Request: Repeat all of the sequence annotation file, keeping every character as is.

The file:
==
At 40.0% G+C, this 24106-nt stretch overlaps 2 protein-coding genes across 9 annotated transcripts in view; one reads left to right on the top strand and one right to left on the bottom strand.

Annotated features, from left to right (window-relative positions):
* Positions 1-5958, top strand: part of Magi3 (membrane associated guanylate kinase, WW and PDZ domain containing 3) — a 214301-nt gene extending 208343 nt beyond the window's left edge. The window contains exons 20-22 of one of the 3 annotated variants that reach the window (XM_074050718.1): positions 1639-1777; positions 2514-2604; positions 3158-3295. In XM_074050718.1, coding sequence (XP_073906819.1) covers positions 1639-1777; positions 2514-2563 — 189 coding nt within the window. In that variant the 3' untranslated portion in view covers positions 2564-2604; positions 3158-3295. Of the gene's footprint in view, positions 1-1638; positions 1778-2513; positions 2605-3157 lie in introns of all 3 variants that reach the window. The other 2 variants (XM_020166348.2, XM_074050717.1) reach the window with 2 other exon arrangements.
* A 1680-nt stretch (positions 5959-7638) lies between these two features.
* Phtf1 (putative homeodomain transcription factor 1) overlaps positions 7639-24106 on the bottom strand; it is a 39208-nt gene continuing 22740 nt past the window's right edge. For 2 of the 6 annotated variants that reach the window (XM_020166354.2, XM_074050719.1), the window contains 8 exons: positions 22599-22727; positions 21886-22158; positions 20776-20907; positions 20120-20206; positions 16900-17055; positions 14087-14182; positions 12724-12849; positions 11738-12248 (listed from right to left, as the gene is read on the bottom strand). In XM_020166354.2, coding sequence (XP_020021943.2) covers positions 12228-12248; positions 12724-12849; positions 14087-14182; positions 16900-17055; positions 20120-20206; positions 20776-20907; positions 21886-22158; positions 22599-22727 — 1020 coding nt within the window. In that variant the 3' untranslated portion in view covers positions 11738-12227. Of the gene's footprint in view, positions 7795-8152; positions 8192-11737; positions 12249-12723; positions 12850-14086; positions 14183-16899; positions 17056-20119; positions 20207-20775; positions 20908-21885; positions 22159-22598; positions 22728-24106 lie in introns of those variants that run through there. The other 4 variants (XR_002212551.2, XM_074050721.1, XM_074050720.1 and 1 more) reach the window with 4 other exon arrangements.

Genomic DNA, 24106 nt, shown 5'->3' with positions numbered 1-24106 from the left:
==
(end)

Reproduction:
At 40.0% G+C, this 24106-nt stretch overlaps 2 protein-coding genes across 9 annotated transcripts in view; one reads left to right on the top strand and one right to left on the bottom strand.

Annotated features, from left to right (window-relative positions):
* Positions 1-5958, top strand: part of Magi3 (membrane associated guanylate kinase, WW and PDZ domain containing 3) — a 214301-nt gene extending 208343 nt beyond the window's left edge. The window contains exons 20-22 of one of the 3 annotated variants that reach the window (XM_074050718.1): positions 1639-1777; positions 2514-2604; positions 3158-3295. In XM_074050718.1, coding sequence (XP_073906819.1) covers positions 1639-1777; positions 2514-2563 — 189 coding nt within the window. In that variant the 3' untranslated portion in view covers positions 2564-2604; positions 3158-3295. Of the gene's footprint in view, positions 1-1638; positions 1778-2513; positions 2605-3157 lie in introns of all 3 variants that reach the window. The other 2 variants (XM_020166348.2, XM_074050717.1) reach the window with 2 other exon arrangements.
* A 1680-nt stretch (positions 5959-7638) lies between these two features.
* Phtf1 (putative homeodomain transcription factor 1) overlaps positions 7639-24106 on the bottom strand; it is a 39208-nt gene continuing 22740 nt past the window's right edge. For 2 of the 6 annotated variants that reach the window (XM_020166354.2, XM_074050719.1), the window contains 8 exons: positions 22599-22727; positions 21886-22158; positions 20776-20907; positions 20120-20206; positions 16900-17055; positions 14087-14182; positions 12724-12849; positions 11738-12248 (listed from right to left, as the gene is read on the bottom strand). In XM_020166354.2, coding sequence (XP_020021943.2) covers positions 12228-12248; positions 12724-12849; positions 14087-14182; positions 16900-17055; positions 20120-20206; positions 20776-20907; positions 21886-22158; positions 22599-22727 — 1020 coding nt within the window. In that variant the 3' untranslated portion in view covers positions 11738-12227. Of the gene's footprint in view, positions 7795-8152; positions 8192-11737; positions 12249-12723; positions 12850-14086; positions 14183-16899; positions 17056-20119; positions 20207-20775; positions 20908-21885; positions 22159-22598; positions 22728-24106 lie in introns of those variants that run through there. The other 4 variants (XR_002212551.2, XM_074050721.1, XM_074050720.1 and 1 more) reach the window with 4 other exon arrangements.

Genomic DNA, 24106 nt, shown 5'->3' with positions numbered 1-24106 from the left: